Aesthetics of Colonial Chemistry
King's College London Annual Postgraduate Conference
What separates the human body from the objects around it? Are objects merely inanimate, inorganic things that are designed and used by human bodies? Is it solely the human body that is the physical site or limit of the self? Is there a divide between the human body and the object in the first place?
We are looking for papers which examine the interactions (or lack thereof) between bodies and objects in literature. These interactions could suggest an impenetrable divide between the human body and the object, could question where the body ends and the object begins, or could reveal how bodies and objects inform one another.
Southern Cultures has just expanded our online archive of material on the Civil War and numerous other subject areas, which now includes twenty years of content. In addition, next year we will publish a new special issue, "Remembering the Civil War," for which we are now accepting submissions from scholars from all fields.
Over 60,000 people annually read Southern Cultures in print, online, and through eBooks, including scholars and students of American studies, literature, history, labor, African American Studies, religion, pop culture, sociology, women & gender, folklore, film, art, and many other subjects.
Extended CFP: Deadline 26th March 2012
We are delighted to announce a fantastic response to the call for papers for the inaugural celebrity studies journal conference: over 150 abstracts have been received from scholars across the world.
We are extending the deadline for a further 2 weeks to encourage submissions in the following areas:
· 'Celebrity now' - reflections on the field of celebrity studies
· Celebrity and the national – especially on Australian celebrity
· Indigenous celebrity
· Hollywood stardom
· Performance and celebrity
· Scandal/fame damage and celebrity
· Methodology and celebrity studies
Journal of Theory and Criticism
Semiotics as a Theory of Culture:
Deciphering the Meanings of Cultural Texts
Issue number 20, 2012
[UPDATE] CFP: "Conversational Exchanges in Early Modern England." (MLA BOSTON. JAN 3-6, 2013) [Deadline 3/15/12]
Concentric: Literary and Cultural Studies
Vol. 39 No. 2 (September 2013)
Special Topic "Phantom Asian America"
Deadline for Submissions: January 31, 2013
Since its emergence in the late 1960s, Asian American studies has gained ground in the academy, and yet the term "Asian America" itself remains in doubt. Where is Asian America? Who are Asian Americans? What constitutes Asian American experience and who is qualified to speak for and about Asian Americans? Why does "Asian American" remain an appealing identity category despite its inherent vagueness?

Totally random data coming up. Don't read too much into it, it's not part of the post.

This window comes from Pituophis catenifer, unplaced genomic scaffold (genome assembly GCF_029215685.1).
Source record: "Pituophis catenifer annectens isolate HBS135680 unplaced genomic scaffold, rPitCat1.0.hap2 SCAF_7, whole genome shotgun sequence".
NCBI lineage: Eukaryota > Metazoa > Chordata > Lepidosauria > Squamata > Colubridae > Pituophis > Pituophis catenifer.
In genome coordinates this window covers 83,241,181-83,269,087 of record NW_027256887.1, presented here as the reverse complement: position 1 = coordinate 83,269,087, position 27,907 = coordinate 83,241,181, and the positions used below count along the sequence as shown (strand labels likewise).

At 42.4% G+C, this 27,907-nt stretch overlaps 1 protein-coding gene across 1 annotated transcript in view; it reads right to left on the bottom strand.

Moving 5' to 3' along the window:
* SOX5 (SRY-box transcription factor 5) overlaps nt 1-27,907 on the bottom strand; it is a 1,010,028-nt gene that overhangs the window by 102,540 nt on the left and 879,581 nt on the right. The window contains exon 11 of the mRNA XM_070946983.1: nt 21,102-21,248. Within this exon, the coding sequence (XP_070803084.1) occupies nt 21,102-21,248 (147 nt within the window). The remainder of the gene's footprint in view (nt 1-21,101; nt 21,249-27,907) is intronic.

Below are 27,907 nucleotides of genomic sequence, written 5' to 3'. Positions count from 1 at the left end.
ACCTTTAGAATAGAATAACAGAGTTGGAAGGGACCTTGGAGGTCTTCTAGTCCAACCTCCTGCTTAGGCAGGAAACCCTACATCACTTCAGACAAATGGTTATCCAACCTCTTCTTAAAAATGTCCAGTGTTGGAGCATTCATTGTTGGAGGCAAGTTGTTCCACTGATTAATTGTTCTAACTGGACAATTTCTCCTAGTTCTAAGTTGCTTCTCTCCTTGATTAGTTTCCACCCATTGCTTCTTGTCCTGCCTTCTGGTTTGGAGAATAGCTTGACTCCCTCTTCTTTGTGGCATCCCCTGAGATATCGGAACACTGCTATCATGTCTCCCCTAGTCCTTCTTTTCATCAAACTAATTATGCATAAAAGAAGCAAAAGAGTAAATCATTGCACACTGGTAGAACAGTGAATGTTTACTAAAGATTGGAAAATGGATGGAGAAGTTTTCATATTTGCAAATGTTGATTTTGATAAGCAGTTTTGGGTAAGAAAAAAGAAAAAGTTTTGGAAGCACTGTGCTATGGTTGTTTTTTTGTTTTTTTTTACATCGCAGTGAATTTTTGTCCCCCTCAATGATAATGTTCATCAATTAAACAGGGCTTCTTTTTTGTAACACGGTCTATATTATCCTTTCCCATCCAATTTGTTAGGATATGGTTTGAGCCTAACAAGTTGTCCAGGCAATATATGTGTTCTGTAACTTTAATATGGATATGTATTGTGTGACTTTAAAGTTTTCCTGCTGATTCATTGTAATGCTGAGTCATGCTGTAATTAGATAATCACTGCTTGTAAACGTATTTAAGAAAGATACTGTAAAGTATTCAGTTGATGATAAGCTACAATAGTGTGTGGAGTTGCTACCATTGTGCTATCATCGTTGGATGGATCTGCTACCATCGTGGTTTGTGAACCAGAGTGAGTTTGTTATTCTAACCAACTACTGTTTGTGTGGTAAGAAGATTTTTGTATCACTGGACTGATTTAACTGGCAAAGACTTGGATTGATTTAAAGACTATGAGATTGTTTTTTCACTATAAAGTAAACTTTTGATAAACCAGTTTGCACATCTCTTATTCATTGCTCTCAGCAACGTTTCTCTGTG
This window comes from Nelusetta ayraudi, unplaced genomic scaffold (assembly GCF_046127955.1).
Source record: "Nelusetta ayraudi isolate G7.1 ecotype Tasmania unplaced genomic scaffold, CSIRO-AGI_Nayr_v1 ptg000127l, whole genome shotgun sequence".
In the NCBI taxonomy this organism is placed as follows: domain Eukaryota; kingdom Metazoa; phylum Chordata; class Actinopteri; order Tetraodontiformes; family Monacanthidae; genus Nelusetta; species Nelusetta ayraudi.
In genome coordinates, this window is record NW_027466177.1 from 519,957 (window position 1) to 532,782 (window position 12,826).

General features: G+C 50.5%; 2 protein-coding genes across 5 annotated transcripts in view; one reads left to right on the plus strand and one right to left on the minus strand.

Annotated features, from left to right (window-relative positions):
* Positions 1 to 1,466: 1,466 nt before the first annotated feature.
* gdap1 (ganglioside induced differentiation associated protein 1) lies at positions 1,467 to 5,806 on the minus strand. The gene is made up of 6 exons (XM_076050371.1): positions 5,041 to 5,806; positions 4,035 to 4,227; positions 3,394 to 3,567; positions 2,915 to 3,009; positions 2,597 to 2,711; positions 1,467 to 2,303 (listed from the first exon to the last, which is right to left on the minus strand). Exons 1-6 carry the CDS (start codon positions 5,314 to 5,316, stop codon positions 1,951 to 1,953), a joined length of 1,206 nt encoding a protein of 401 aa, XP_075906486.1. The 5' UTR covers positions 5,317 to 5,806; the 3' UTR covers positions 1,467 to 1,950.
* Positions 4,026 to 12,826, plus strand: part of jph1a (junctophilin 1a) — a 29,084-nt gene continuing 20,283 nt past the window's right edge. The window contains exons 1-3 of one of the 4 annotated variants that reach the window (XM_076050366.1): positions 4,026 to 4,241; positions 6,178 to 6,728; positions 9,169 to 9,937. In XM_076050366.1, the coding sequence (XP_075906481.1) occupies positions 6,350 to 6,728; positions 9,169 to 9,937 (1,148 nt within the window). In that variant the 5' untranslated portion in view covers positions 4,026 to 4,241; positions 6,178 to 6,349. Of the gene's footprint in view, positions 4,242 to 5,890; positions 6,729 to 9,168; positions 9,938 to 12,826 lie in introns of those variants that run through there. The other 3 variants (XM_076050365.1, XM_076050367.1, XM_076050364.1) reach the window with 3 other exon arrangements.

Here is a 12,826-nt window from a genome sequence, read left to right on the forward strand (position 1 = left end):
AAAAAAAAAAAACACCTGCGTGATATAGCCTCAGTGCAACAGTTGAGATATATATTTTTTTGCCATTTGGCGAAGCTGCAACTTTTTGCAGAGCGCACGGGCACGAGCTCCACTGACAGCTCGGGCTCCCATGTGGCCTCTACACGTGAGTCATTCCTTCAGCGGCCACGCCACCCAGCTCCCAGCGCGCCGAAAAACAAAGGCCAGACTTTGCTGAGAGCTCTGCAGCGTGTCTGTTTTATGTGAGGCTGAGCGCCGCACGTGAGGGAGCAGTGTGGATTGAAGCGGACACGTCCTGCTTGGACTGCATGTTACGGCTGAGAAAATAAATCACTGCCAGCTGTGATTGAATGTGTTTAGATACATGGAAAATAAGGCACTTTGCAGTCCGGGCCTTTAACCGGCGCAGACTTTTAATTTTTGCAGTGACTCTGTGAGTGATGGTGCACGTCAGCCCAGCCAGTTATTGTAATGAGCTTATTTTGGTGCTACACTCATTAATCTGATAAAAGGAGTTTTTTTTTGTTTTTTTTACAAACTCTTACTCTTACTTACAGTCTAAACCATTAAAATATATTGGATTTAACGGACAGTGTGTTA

(un)SAFE an interdisciplinary gender, sexuality, and women's studies graduate student conference at the University of Pennsylvania December 6th and 7th, 2012 with a keynote address by Lauren Berlant Experiences of the contemporary social world are often defined in terms of safety: a group of friends, a college choice or a sexual encounter could be "safe", where a classroom, a piece of equipment or a social space would be "unsafe". But the distinction between safety and unsafety is profoundly unstable, and articulates some of the most disturbing paradoxes of contemporary life. Safety can be banal, when a writer or athlete reaches only for goals within immediate reach, but it can also be utopian, in the scene of therapy, learning or rehearsal.
UPSTAGE, a peer-reviewed online publication dedicated to research in turn-of-the-century dramatic literature, theatre, and theatrical culture, is seeking submissions for its Summer 2012 issue. This is a development of the pages published under this name as part of THE OSCHOLARS, and is now an independently edited journal in the Oscholars group published by Rivendale Press at www.oscholars.com, as part of our expanding coverage of the different cultural manifestations of the fin de siècle.
Topics may include, but are not limited to, the work of Shaw, Schnitzler, Ibsen, Chekhov, Strindberg, von Hofmannsthal, and their contemporaries in Western and Eastern Europe and beyond.
This Special Session focuses on Israeli and Palestinian relations and seeks to provide a forum for examining notions of "conflict," identity, war, peace, and protest in art, literature, cinema, music, and the theater. Papers can focus on social, psychological, historical, philosophical, traumatic, geographic, and/or peace-bridging aspects, to state a few. Interdisciplinary work is welcome.